HUMANS, LIKE MANY of their forebears, are social animals. Their societies are ruled by laws based on a mixture of traditional customs, pragmatic measures, and shared values. How much of this organization is the product of biological evolution, how much of cultural evolution? Science has no definitive answer to this question, but it can contribute certain facts that anyone attempting an answer must take into account.
In 1975, the Harvard zoologist Edward O. Wilson, an expert in social insects, made headlines with a massive, lavishly illustrated opus challengingly titled Sociobiology: The New Synthesis.1 In this ambitious, scholarly work, Wilson reviewed all forms of animal associations, from the lowest colonial invertebrates, such as corals and polyps, to the most advanced primates, paying special attention in each case to the evolutionary factors that might have favored the selection of certain genetically determined social behaviors.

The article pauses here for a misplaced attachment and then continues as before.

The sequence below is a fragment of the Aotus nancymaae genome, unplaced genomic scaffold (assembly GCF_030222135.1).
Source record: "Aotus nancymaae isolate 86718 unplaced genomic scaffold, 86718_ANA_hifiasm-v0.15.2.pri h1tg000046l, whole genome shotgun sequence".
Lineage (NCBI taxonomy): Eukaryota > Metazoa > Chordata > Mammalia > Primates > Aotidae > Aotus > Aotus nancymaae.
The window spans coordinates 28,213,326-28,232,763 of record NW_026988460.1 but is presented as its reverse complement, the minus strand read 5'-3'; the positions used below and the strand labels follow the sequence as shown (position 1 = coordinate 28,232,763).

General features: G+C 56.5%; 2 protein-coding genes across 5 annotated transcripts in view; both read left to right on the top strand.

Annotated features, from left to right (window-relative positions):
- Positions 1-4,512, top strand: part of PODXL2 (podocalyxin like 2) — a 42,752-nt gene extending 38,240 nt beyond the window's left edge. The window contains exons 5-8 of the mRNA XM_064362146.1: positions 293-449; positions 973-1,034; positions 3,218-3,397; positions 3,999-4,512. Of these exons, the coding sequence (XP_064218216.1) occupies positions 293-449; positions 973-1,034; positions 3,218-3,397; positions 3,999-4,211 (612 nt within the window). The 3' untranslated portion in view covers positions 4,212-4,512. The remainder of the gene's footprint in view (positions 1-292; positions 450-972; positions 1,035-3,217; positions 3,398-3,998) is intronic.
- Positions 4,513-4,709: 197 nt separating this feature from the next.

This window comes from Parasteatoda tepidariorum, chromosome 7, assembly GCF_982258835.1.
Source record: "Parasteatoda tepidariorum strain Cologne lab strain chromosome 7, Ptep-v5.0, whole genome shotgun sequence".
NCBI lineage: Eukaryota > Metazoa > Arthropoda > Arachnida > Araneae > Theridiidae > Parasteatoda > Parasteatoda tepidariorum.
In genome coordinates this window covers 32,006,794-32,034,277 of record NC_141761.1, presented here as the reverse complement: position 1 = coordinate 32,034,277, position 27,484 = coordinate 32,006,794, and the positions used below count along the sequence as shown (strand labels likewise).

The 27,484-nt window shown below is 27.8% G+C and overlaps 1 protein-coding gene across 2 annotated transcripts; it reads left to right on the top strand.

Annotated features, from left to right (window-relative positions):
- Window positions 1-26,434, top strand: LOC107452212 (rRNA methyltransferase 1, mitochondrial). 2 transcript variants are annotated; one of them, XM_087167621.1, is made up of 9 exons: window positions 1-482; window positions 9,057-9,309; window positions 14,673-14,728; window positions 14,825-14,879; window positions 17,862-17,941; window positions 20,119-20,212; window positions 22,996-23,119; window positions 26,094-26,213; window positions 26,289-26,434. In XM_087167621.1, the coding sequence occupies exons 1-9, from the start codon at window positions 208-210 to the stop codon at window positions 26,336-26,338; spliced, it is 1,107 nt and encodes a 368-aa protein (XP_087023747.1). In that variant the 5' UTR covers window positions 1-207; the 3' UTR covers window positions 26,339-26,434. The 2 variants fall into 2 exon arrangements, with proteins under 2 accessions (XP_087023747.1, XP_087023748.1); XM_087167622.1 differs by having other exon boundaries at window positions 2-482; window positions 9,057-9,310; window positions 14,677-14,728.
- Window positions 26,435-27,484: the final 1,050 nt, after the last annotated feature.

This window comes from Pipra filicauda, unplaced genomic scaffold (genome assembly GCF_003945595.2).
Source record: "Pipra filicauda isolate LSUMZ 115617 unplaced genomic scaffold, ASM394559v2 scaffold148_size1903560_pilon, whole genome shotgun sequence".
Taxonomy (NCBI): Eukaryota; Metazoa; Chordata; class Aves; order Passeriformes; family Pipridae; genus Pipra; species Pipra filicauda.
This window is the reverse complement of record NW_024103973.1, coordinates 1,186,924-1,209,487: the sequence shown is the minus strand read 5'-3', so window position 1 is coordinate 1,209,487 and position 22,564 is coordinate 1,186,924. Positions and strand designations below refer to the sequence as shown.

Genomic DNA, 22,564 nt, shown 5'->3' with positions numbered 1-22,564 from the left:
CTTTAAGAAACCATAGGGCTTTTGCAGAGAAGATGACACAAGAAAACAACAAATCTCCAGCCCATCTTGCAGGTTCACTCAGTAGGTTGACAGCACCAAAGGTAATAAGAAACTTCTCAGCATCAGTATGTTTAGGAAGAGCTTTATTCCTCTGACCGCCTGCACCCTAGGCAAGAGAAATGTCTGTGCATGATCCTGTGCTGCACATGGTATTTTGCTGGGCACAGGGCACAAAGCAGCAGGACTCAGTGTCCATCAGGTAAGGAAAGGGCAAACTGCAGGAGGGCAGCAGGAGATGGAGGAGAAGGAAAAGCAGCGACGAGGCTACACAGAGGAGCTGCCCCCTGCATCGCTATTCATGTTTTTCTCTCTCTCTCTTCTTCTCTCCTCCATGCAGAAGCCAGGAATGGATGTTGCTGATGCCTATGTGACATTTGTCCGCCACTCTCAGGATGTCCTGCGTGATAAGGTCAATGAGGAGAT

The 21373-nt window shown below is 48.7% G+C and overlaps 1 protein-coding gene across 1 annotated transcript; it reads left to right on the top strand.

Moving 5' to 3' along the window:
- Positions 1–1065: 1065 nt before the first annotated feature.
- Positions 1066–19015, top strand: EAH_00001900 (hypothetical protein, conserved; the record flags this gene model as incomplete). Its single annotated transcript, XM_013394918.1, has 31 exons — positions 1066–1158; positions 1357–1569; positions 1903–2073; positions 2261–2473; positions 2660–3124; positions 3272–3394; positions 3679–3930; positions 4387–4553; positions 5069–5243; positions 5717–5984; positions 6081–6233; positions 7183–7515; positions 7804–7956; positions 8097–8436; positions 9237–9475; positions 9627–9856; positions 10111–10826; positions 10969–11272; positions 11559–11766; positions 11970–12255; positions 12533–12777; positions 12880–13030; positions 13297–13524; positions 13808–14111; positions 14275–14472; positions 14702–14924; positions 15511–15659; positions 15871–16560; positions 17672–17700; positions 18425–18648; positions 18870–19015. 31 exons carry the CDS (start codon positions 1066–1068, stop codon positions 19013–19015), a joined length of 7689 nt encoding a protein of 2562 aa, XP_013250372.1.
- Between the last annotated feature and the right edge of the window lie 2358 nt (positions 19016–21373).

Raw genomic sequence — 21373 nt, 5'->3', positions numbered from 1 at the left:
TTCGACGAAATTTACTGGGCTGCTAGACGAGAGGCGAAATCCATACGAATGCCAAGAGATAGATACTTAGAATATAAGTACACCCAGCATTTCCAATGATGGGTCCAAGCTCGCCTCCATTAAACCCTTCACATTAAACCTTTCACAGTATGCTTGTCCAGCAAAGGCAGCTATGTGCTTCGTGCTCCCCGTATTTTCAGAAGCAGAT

In his approach, Wilson followed, albeit in more detailed and comprehensive fashion, a general tendency of modern ethology, which interprets animal sociality within the framework of Darwinian theory, guided by the principle that evolution selects any genetic trait that leads to a greater frequency of the relevant gene or genes in the gene pool of the species concerned. A lucid account of this approach is given in The Selfish Gene, by Britain's Richard Dawkins.2 This book, published shortly after Wilson Sociobiology, covers much the same ground, but more briefly and in a language entertainingly accessible to the general public. The key point is that animal societies usually consist of related individuals having many genes in common. Members of such societies can propagate their genes in two ways. They can do so by producing offspring, which faculty is said to account for the selection